Lakers: The Servant of the Cause

He has an NBA ring for every finger. He loves to win but appreciates the lessons of losing. He solves problems by not solving them. Phil Jackson in 33 takes


1. PJ
At 56 He speaks of matters he has lately experienced. “The luster of watching your hair recede.” “Beginning to see the end of who you are.” “This light my mother had about her just before she died.” Each is or was, he says, “a very interesting process to watch.”

Note the usage: process, with its suggestion of inevitability; the clinical ring of interesting. Do not expect him to linger on the tyranny of limits. What engages him is possibility. That’s the way it’s always been. At 56, a man is who he is.

PJ considers a double vodka straight up, orders vodka with cranberry juice. It’s nearing midnight. He feels as worn as his sweater but doesn’t dwell on this.

On the next bar stool, Steve Kerr nurses a club soda. Kerr played on PJ’s Bulls during the championship runs of ’96, ’97, ’98. He’s the all-time three-point shooter, blond, blue-eyed, a white American in a sport where whites are generally coaches or Eastern Europeans. Like PJ, Kerr views the game with a certain impartiality despite his devotion to it or, perhaps, because of it. He now plays for the Portland Trail Blazers, the Lakers’ nemesis and the team that will beat them tomorrow.

PJ asks about Kerr’s children. He hasn’t seen them in a while but remembers names, ages, hobbies. Kerr’s oldest son plays basketball, PJ is delighted. How tall is he? he asks. Is he a shooter? It’s a conversation between friends but not equals. Even in a hotel bar, PJ does not—possibly cannot—relinquish the standing of teacher.

Someone taps PJ’s shoulder. It’s Bill Walton, sports analyst, former thorn in the side of the Knicks teams PJ played on in the 1970s. Walton’s presence stirs PJ’s competitive juices. But then, they are easily stirred.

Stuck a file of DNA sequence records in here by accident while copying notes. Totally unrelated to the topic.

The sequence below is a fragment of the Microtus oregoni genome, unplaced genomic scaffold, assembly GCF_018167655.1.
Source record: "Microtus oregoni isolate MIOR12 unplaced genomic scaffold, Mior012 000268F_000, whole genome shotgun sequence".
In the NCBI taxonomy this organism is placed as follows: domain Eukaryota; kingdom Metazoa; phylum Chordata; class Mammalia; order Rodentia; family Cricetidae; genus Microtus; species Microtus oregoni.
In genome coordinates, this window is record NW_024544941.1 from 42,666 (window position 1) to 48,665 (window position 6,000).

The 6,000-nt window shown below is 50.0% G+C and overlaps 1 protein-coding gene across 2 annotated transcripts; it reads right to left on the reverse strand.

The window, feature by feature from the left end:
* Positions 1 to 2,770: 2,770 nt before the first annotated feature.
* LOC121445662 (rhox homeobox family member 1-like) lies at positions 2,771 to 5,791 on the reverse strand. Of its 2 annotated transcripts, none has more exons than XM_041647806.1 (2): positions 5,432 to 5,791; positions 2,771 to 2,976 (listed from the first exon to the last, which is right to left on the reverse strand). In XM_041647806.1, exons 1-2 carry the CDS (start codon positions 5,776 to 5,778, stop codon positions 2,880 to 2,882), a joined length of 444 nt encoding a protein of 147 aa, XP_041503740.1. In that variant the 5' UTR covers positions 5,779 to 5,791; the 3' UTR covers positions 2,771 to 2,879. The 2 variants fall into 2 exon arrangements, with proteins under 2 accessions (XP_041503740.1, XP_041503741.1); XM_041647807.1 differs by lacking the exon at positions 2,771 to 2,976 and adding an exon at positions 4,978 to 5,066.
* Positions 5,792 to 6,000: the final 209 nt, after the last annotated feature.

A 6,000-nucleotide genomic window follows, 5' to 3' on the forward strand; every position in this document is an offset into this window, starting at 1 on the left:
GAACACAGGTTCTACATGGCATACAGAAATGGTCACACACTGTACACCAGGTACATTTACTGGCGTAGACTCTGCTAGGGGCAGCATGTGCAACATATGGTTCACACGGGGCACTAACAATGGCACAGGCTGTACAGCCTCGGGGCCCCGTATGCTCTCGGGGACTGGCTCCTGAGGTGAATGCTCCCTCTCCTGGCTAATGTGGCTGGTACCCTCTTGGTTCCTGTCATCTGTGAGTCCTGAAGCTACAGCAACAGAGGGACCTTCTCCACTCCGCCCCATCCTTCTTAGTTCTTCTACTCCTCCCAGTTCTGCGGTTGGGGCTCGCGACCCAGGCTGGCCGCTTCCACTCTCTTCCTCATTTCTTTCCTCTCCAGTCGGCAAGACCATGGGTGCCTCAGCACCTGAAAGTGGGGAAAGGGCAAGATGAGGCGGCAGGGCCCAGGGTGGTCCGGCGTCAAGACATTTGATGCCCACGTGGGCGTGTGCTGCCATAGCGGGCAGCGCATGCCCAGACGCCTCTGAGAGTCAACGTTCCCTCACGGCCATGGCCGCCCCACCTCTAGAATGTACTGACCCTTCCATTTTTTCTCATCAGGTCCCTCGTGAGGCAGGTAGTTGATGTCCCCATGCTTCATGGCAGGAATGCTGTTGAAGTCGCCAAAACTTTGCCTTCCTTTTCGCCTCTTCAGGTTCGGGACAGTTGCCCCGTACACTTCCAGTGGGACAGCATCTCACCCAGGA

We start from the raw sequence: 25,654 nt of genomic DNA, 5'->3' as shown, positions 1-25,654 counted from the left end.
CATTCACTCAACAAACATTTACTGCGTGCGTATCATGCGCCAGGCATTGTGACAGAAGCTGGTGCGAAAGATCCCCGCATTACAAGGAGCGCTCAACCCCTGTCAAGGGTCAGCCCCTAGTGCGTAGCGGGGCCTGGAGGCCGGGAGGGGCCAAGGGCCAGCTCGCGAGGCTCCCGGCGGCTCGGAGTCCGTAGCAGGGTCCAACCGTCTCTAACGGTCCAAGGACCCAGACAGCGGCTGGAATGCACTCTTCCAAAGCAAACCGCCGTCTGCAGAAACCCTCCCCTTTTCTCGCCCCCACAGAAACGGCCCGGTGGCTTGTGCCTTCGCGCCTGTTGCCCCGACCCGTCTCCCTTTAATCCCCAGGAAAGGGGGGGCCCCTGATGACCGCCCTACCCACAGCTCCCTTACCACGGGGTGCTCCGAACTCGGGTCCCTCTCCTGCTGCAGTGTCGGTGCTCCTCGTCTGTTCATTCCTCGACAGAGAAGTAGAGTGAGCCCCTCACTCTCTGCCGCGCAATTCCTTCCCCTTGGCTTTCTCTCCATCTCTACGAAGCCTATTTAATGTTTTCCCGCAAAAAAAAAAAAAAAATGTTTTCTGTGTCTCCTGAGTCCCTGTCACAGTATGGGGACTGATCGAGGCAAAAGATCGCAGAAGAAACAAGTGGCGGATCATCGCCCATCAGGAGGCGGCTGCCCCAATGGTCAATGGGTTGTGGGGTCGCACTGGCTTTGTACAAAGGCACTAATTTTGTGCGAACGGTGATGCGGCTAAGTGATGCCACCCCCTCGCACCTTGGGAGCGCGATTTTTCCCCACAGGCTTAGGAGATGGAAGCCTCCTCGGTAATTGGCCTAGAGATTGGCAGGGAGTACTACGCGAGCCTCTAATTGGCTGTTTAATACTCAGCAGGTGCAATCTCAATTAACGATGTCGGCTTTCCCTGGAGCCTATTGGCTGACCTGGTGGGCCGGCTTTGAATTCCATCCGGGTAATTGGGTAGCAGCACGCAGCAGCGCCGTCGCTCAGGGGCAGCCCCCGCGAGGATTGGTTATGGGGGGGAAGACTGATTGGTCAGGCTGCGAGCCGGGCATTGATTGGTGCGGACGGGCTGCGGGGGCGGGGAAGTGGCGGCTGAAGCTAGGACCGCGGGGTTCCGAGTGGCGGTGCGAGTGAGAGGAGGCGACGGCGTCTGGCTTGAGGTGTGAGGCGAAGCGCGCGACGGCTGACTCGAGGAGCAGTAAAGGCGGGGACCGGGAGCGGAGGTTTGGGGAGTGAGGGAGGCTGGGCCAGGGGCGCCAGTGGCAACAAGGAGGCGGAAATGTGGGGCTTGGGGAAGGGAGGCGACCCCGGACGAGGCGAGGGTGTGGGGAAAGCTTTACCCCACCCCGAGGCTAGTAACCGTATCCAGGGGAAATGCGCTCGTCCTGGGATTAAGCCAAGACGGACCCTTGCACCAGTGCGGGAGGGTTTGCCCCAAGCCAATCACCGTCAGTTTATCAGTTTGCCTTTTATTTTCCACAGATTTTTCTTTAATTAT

“What sign are you?” PJ asks.

“Virgo,” says Walton. “What are you?”

“I don’t have a sign,” says PJ.

PJ recounts the night he scored 24 points for the Nets.

“I didn’t remember you played for New Jersey,” says Walton.

“Another night,” says PJ, “I went for a steal and missed. They took the ball down fast and scored on the other end.”

Yes, he still is chewing over a botched play from the 1970s. This amazes Kerr but doesn’t surprise him. That’s Phil, he thinks. Ten championship rings, and he’s pissed off by a missed steal in an unimportant game, 30 years ago.

Player, New York Knicks (1967-78). Player/Assistant Coach, New Jersey Nets (1978-80). Head Coach, CBA Albany Patroons (1982-87). Head Coach, Chicago Bulls (1989-98). Head Coach, Los Angeles Lakers (1999-present).

AS PLAYER: Two championships. AS COACH: Best record in regular season (Bulls, 1995-96). Best record in post-season (Lakers, 2000-01). Highest career winning percentage. Only coach to win multiple championships with two different teams. Eight championships, second only to storied coach Red Auerbach of the Boston Celtics.

PERSONAL: Two marriages, five children, twice divorced.

He makes his way from the isolation of the coaches room through the tunnel that leads to the Staples Center court. He looks neither left nor right. People strain across railings, reach out to slap hands, to touch him. He does not want to be touched. At this juncture, it can only deplete his energy.

If this gives offense, so be it. His fate is to be lionized by some, pilloried by others, granted no turf in the middle ground. They say: He is a genius, an inspirational leader. They say: He is the naked emperor leading the parade, purporting to be covered in finery.

Reporters tend to dislike him because he tends to dislike them. It’s not that he ignores them; he doesn’t seem to see them. He addresses them when he must: before games and after, often with the resigned, dutiful air of a man seasoning a meal he has no interest in eating.

Still, the press can suit his purposes. Tell them Kobe is pushing too hard or that Shaq isn’t pushing hard enough, and they will dispense the information, creating awareness of the problem among the public and the players. The press resents being used but cannot show their resentment, which they also resent.

His first season in Los Angeles, the Lakers play on Christmas Day He meets with the press, does not wish them Merry Christmas. On Mother’s Day he greets them by saying, “Happy Mother’s Day to all you mothers.”

The Laker players he most often seeks out are Brian Shaw and Rick Fox. Both are veterans known for being fair-minded, centered, perceptive.

Shaw: “He’s not just giving us basketball knowledge. He opens up all kinds of areas. You come to practice thinking, What’s he going to teach me, what’s he going to show me?”